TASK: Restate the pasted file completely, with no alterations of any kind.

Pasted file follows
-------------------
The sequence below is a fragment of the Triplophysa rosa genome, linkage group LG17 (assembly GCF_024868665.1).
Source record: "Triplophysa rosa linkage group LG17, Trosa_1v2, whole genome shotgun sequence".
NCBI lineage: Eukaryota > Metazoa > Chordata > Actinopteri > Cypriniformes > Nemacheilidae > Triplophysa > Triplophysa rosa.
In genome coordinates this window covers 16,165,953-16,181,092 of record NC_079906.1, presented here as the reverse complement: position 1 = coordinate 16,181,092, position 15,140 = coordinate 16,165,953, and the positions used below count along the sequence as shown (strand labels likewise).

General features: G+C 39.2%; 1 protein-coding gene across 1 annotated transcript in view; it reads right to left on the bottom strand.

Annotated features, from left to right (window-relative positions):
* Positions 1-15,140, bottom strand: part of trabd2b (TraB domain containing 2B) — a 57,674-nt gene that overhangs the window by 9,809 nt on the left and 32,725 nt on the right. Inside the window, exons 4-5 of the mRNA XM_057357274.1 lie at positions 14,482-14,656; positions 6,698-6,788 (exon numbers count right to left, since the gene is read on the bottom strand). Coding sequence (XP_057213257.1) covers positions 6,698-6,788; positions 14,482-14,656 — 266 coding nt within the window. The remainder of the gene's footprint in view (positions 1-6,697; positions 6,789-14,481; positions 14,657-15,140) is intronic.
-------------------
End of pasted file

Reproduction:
The sequence below is a fragment of the Triplophysa rosa genome, linkage group LG17 (assembly GCF_024868665.1).
Source record: "Triplophysa rosa linkage group LG17, Trosa_1v2, whole genome shotgun sequence".
NCBI lineage: Eukaryota > Metazoa > Chordata > Actinopteri > Cypriniformes > Nemacheilidae > Triplophysa > Triplophysa rosa.
In genome coordinates this window covers 16,165,953-16,181,092 of record NC_079906.1, presented here as the reverse complement: position 1 = coordinate 16,181,092, position 15,140 = coordinate 16,165,953, and the positions used below count along the sequence as shown (strand labels likewise).

General features: G+C 39.2%; 1 protein-coding gene across 1 annotated transcript in view; it reads right to left on the bottom strand.

Annotated features, from left to right (window-relative positions):
* Positions 1-15,140, bottom strand: part of trabd2b (TraB domain containing 2B) — a 57,674-nt gene that overhangs the window by 9,809 nt on the left and 32,725 nt on the right. Inside the window, exons 4-5 of the mRNA XM_057357274.1 lie at positions 14,482-14,656; positions 6,698-6,788 (exon numbers count right to left, since the gene is read on the bottom strand). Coding sequence (XP_057213257.1) covers positions 6,698-6,788; positions 14,482-14,656 — 266 coding nt within the window. The remainder of the gene's footprint in view (positions 1-6,697; positions 6,789-14,481; positions 14,657-15,140) is intronic.